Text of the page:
Perth, Australia (PRWEB) February 21, 2014
According to the latest State of the Market report from SNL Metals & Mining, last year saw significant upheaval for exploration and mining companies. With metal prices falling and funding drying up, explorers were focused on survival, and producers on cost cutting, productivity, and on better-value deals. The March quarter saw a sharp decline in mergers and acquisitions, followed in the June period by even lower commodity prices and a collapse in financing. The September quarter signalled a return of some investor confidence to the sector, but not for explorers.
Chris Hinde, Reports Director at SNL Metals & Mining, notes; “These broad trends have continued in the three months to end-December 2013. There is increased optimism, but the exploration scene remains depressed. Drilling activity fell again (except for copper), with an associated decline in new resources and reserves announced during the quarter.”
Taken overall, the funds raised and resultant improvement in cash holdings amongst producers suggests that a more bullish time may lie ahead for the industry. Not that a continued recovery in the global economy is certain. In mid-January the International Monetary Fund warned the world’s leading economies against withdrawing their financial stimulus too soon, and expressed concern about the threat of deflation in the Eurozone.
As the State of the Market report highlights, the outlook for economic growth in China is also uncertain. The country’s economy grew 7.7 per cent (year-on-year) in the December quarter, which was slightly ahead of the recent consensus forecast, but down from the 7.8 per cent annualised growth in the September quarter. Also, monthly figures showed that industrial output, fixed investment and retail spending all weakened in December.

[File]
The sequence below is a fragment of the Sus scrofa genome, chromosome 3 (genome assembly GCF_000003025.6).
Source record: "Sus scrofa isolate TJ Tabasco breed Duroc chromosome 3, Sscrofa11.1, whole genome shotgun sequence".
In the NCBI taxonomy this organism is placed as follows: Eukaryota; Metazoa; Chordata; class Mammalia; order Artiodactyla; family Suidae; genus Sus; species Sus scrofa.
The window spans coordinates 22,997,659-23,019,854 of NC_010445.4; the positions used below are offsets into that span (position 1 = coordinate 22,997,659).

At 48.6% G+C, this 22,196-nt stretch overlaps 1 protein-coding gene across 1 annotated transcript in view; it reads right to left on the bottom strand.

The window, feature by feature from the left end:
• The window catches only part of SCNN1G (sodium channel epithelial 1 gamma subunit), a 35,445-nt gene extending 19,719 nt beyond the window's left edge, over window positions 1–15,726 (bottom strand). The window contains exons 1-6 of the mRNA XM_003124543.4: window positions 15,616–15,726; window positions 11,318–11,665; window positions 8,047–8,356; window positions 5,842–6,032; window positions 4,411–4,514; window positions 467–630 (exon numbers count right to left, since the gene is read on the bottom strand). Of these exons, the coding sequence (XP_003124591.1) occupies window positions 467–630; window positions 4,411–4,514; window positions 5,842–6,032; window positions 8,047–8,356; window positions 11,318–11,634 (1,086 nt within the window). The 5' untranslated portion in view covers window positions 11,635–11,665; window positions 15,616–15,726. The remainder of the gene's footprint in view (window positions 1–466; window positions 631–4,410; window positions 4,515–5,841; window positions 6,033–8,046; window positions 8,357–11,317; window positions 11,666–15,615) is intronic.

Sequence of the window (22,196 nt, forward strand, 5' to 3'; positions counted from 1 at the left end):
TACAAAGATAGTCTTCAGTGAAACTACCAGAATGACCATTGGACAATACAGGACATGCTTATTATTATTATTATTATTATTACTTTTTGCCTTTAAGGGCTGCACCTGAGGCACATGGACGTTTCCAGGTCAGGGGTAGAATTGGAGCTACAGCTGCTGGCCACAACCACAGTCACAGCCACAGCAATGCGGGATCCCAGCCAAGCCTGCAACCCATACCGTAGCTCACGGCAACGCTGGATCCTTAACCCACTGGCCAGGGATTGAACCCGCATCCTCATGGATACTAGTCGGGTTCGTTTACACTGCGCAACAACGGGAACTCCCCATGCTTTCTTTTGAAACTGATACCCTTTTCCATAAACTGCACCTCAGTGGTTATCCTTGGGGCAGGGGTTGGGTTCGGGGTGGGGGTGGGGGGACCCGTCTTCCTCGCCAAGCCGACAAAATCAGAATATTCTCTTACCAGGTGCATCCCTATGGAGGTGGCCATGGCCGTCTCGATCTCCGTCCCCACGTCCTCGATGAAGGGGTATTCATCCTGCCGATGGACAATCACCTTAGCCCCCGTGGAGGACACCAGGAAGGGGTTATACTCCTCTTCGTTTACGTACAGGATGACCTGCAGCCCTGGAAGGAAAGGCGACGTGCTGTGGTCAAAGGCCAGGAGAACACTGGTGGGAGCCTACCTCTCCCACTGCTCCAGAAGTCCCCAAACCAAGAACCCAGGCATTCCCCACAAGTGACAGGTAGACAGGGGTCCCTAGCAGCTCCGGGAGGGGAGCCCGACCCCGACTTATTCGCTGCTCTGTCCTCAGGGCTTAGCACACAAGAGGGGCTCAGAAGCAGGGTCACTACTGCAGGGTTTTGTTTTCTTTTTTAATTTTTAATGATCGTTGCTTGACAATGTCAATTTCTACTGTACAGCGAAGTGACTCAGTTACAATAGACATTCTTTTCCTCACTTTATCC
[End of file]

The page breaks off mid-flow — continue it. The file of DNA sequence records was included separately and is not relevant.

Nevertheless, dealmakers are suggesting that 2014 has all the ingredients to be a vintage year: low interest rates, macroeconomic stability, high levels of cash on corporate balance sheets and a banking sector eager to lend. With excess capacity for the supply of many metals, the mining industry might not benefit to the same extent as the general economy. However, the sector’s turn will come and, in the meantime, there is significant value to be had from the acquisition of development properties.
Summarising, Dr. Hinde states; “For all the somewhat-gloomy sentiment about the current rates of economic growth, long-term metals consumption is linked fundamentally to per capita wealth and population‒ and both are growing. The world is still getting richer. Within a couple of decades, a world that is predominantly poor will be mostly middle class, and consuming more metal. This augurs well for the long-term future of the industry as a whole.”
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